LOLLIPOP DREAMS - Millie Small plans JA concert
MILLIE Small, the trailblazing singer who has not performed in Jamaica for over 40 years, says she plans to return home in two years to celebrate the 50th anniversary of her monster hit, My Boy Lollipop.
Small, 65, who reportedly maintains a low profile in London, responded to email questions from the Jamaica Observer last week.
The connection was established and certified by her close friend Charley Cross.
"I do have plans to be back on Jamaica's stage. That would surely be a great event," she said.
Small revealed that she recently returned to the recording studio and is getting ready to release some new songs "in the not too distant future."
"That's what I'm working at now, to have something out there for the people to dance to," she said.
Released in 1964, My Boy Lollipop went to number one in Britain and was also a strong seller in the United States.
The song is recognised as the first million-selling song by a Jamaican.
It made the Clarendon-born singer an overnight sensation, but although she had a favourable follow-up with Sweet William, Small fell off the radar at the dawn of the 1970s.
There was speculation that she would turn up at the National Honours and Awards ceremony last October to accept her Order of Distinction for contribution to the development of Jamaican music.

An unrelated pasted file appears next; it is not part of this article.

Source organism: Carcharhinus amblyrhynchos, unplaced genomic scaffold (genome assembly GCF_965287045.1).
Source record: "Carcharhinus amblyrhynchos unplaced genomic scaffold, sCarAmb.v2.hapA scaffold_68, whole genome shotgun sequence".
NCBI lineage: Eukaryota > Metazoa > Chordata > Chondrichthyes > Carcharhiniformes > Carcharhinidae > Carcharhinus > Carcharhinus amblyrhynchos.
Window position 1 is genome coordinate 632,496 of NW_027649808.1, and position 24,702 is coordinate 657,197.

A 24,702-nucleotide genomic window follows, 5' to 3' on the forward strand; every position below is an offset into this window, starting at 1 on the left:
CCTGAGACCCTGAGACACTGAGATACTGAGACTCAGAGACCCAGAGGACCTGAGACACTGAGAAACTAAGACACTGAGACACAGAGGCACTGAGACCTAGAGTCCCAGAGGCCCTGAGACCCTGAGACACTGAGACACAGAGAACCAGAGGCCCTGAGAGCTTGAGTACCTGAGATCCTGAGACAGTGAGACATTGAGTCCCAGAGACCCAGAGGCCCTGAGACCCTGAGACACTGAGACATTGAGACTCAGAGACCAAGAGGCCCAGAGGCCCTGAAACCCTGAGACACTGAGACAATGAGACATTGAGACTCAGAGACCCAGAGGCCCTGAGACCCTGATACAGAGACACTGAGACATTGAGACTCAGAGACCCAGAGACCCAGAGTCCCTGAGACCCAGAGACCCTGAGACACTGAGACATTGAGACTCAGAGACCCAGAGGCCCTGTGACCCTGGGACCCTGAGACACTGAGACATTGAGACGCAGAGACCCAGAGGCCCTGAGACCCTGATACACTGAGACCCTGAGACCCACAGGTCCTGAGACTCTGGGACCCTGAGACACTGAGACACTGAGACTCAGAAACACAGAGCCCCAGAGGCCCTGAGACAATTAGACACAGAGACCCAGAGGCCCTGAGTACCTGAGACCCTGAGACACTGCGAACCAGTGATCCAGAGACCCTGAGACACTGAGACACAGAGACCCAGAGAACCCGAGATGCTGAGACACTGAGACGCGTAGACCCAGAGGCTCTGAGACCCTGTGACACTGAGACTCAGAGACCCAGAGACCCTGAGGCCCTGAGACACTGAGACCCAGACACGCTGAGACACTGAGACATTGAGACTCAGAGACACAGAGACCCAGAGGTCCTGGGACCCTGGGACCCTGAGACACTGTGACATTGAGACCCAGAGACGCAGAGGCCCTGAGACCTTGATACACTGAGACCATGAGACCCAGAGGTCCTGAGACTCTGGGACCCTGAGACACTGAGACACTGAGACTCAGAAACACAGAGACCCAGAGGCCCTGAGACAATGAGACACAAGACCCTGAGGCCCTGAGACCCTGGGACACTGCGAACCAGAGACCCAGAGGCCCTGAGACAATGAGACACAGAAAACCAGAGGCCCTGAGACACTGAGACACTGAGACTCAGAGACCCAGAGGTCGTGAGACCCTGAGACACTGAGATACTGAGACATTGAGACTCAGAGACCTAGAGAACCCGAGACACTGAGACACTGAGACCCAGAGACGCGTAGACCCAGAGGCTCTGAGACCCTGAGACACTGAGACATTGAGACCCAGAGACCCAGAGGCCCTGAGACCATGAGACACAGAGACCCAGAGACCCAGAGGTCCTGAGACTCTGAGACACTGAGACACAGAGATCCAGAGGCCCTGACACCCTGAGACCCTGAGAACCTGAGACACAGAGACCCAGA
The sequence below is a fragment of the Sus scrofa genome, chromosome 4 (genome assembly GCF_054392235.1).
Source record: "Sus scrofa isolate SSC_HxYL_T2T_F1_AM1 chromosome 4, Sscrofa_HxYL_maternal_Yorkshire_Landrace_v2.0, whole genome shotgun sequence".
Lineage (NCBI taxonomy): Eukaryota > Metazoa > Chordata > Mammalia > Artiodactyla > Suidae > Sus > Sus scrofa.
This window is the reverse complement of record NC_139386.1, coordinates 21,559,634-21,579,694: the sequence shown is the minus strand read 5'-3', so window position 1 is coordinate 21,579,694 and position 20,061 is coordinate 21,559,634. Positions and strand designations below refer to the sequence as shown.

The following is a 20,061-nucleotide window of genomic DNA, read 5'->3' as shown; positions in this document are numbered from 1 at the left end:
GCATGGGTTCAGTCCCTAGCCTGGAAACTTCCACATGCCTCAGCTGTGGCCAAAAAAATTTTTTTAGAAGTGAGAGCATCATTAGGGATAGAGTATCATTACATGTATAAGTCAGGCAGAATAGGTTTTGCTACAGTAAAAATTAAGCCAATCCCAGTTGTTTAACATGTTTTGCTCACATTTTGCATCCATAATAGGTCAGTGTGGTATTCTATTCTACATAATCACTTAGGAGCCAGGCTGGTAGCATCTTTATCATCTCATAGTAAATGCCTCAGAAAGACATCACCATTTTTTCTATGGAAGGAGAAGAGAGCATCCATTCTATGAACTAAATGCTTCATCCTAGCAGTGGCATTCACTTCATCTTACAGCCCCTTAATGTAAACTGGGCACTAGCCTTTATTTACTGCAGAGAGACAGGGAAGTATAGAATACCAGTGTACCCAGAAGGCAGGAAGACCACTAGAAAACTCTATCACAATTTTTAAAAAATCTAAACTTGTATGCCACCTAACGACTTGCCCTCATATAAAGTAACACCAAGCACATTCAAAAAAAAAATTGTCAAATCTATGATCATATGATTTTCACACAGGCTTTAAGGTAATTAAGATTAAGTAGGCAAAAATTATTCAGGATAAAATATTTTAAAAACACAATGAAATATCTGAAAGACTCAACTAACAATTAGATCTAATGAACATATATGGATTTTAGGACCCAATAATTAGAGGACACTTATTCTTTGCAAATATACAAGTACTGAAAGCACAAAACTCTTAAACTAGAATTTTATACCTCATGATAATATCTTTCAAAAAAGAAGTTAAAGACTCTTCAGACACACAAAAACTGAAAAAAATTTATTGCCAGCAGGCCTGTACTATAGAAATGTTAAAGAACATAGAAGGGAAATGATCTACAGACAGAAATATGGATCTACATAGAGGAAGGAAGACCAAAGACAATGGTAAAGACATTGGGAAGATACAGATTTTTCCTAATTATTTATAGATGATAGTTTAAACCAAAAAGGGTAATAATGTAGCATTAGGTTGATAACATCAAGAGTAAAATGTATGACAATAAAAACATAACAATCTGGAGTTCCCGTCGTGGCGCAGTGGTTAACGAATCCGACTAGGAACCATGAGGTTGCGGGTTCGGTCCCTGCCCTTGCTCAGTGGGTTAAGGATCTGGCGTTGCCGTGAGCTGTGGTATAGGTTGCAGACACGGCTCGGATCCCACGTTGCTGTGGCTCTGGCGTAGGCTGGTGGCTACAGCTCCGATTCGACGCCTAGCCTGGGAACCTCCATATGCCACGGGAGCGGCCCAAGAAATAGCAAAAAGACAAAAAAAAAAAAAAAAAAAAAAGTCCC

The award was received on her behalf by Edward Seaga, former prime minister of Jamaica and one of the country's early music producers.
Small says she retains a passion for her homeland.
"I love Jamaica and my people. Jamaica is still and always will be my home and my favourite country," she said.
Born Millicent Dolly May Small, she was the daughter of a sugar plantation overseer who started recording in her teens alongside Roy Panton at producer Clement 'Coxson' Dodd's Studio One.
In late 1963 Small went to London to make her fourth recording -- an Ernest Ranglin-arranged version of My Boy Lollipop, originally recorded by American singer Barbie Gaye in 1956.
Small says she enjoys all types of Jamaican music, from the quadrille to dancehall.
"I like the music of today from wherever or whoever. But the lyrical content just has to be up to the required standard."